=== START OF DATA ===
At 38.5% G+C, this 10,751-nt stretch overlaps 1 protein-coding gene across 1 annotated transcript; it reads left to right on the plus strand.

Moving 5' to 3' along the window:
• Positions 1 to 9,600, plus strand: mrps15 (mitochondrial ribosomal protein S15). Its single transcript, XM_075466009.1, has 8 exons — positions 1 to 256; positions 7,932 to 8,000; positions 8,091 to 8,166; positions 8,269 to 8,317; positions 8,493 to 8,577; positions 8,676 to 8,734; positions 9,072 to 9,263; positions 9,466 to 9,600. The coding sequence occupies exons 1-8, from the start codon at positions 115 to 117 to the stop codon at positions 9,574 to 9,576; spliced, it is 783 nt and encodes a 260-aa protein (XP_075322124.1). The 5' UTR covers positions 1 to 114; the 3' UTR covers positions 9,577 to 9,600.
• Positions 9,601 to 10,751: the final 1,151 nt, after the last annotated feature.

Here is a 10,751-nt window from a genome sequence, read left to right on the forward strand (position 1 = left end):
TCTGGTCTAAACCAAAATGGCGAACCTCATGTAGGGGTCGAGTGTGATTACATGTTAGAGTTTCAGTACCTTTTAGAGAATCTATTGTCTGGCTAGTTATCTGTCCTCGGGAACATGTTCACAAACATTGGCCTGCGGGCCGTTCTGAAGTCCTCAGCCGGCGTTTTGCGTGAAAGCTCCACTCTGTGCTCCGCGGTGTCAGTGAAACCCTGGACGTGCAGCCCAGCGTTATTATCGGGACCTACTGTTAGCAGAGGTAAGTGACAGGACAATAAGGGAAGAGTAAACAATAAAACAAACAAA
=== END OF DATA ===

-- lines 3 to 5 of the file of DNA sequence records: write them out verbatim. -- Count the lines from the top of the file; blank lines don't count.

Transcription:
• Positions 1 to 9,600, plus strand: mrps15 (mitochondrial ribosomal protein S15). Its single transcript, XM_075466009.1, has 8 exons — positions 1 to 256; positions 7,932 to 8,000; positions 8,091 to 8,166; positions 8,269 to 8,317; positions 8,493 to 8,577; positions 8,676 to 8,734; positions 9,072 to 9,263; positions 9,466 to 9,600. The coding sequence occupies exons 1-8, from the start codon at positions 115 to 117 to the stop codon at positions 9,574 to 9,576; spliced, it is 783 nt and encodes a 260-aa protein (XP_075322124.1). The 5' UTR covers positions 1 to 114; the 3' UTR covers positions 9,577 to 9,600.
• Positions 9,601 to 10,751: the final 1,151 nt, after the last annotated feature.

Here is a 10,751-nt window from a genome sequence, read left to right on the forward strand (position 1 = left end):